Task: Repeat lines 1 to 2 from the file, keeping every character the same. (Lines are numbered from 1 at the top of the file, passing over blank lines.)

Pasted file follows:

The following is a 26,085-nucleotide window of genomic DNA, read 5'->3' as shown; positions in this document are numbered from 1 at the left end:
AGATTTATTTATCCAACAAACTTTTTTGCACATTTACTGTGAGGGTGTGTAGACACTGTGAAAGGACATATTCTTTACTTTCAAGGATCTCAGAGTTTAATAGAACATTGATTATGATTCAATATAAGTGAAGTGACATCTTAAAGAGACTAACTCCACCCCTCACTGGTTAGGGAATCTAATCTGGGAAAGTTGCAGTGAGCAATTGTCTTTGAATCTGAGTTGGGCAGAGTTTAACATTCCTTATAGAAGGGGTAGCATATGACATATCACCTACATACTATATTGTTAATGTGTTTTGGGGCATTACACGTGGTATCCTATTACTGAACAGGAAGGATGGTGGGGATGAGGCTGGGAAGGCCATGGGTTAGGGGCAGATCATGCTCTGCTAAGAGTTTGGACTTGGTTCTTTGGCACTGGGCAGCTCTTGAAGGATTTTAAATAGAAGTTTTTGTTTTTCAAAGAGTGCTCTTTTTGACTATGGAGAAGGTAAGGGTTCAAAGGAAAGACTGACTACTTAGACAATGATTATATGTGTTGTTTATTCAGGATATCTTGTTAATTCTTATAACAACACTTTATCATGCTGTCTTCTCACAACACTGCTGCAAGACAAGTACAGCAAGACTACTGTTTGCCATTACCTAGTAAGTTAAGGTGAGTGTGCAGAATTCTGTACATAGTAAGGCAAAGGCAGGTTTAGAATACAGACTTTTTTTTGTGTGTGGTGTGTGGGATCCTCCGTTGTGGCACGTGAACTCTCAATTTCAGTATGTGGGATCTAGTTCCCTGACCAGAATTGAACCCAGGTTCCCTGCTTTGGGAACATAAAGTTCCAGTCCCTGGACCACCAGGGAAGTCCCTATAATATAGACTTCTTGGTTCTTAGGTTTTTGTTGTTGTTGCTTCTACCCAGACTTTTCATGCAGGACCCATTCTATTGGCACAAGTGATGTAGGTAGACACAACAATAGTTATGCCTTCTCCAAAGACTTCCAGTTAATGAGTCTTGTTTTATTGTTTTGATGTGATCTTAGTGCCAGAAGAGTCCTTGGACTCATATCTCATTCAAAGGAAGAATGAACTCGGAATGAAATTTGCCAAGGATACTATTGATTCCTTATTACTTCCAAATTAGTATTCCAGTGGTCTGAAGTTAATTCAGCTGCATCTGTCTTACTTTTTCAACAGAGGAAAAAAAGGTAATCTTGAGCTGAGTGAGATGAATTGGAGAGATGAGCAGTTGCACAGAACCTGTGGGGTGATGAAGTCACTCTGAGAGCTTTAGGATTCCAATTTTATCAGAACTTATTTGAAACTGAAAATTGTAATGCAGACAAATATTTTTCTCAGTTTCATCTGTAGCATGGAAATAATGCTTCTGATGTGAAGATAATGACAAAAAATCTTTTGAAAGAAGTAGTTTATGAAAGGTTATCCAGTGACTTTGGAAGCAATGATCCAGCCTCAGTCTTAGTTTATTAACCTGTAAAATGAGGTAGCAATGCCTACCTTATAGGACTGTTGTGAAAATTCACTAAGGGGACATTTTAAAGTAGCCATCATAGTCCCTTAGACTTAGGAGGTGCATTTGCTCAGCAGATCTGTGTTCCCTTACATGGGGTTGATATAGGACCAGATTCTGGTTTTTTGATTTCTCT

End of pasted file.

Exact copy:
The following is a 26,085-nucleotide window of genomic DNA, read 5'->3' as shown; positions in this document are numbered from 1 at the left end:
AGATTTATTTATCCAACAAACTTTTTTGCACATTTACTGTGAGGGTGTGTAGACACTGTGAAAGGACATATTCTTTACTTTCAAGGATCTCAGAGTTTAATAGAACATTGATTATGATTCAATATAAGTGAAGTGACATCTTAAAGAGACTAACTCCACCCCTCACTGGTTAGGGAATCTAATCTGGGAAAGTTGCAGTGAGCAATTGTCTTTGAATCTGAGTTGGGCAGAGTTTAACATTCCTTATAGAAGGGGTAGCATATGACATATCACCTACATACTATATTGTTAATGTGTTTTGGGGCATTACACGTGGTATCCTATTACTGAACAGGAAGGATGGTGGGGATGAGGCTGGGAAGGCCATGGGTTAGGGGCAGATCATGCTCTGCTAAGAGTTTGGACTTGGTTCTTTGGCACTGGGCAGCTCTTGAAGGATTTTAAATAGAAGTTTTTGTTTTTCAAAGAGTGCTCTTTTTGACTATGGAGAAGGTAAGGGTTCAAAGGAAAGACTGACTACTTAGACAATGATTATATGTGTTGTTTATTCAGGATATCTTGTTAATTCTTATAACAACACTTTATCATGCTGTCTTCTCACAACACTGCTGCAAGACAAGTACAGCAAGACTACTGTTTGCCATTACCTAGTAAGTTAAGGTGAGTGTGCAGAATTCTGTACATAGTAAGGCAAAGGCAGGTTTAGAATACAGACTTTTTTTTGTGTGTGGTGTGTGGGATCCTCCGTTGTGGCACGTGAACTCTCAATTTCAGTATGTGGGATCTAGTTCCCTGACCAGAATTGAACCCAGGTTCCCTGCTTTGGGAACATAAAGTTCCAGTCCCTGGACCACCAGGGAAGTCCCTATAATATAGACTTCTTGGTTCTTAGGTTTTTGTTGTTGTTGCTTCTACCCAGACTTTTCATGCAGGACCCATTCTATTGGCACAAGTGATGTAGGTAGACACAACAATAGTTATGCCTTCTCCAAAGACTTCCAGTTAATGAGTCTTGTTTTATTGTTTTGATGTGATCTTAGTGCCAGAAGAGTCCTTGGACTCATATCTCATTCAAAGGAAGAATGAACTCGGAATGAAATTTGCCAAGGATACTATTGATTCCTTATTACTTCCAAATTAGTATTCCAGTGGTCTGAAGTTAATTCAGCTGCATCTGTCTTACTTTTTCAACAGAGGAAAAAAAGGTAATCTTGAGCTGAGTGAGATGAATTGGAGAGATGAGCAGTTGCACAGAACCTGTGGGGTGATGAAGTCACTCTGAGAGCTTTAGGATTCCAATTTTATCAGAACTTATTTGAAACTGAAAATTGTAATGCAGACAAATATTTTTCTCAGTTTCATCTGTAGCATGGAAATAATGCTTCTGATGTGAAGATAATGACAAAAAATCTTTTGAAAGAAGTAGTTTATGAAAGGTTATCCAGTGACTTTGGAAGCAATGATCCAGCCTCAGTCTTAGTTTATTAACCTGTAAAATGAGGTAGCAATGCCTACCTTATAGGACTGTTGTGAAAATTCACTAAGGGGACATTTTAAAGTAGCCATCATAGTCCCTTAGACTTAGGAGGTGCATTTGCTCAGCAGATCTGTGTTCCCTTACATGGGGTTGATATAGGACCAGATTCTGGTTTTTTGATTTCTCT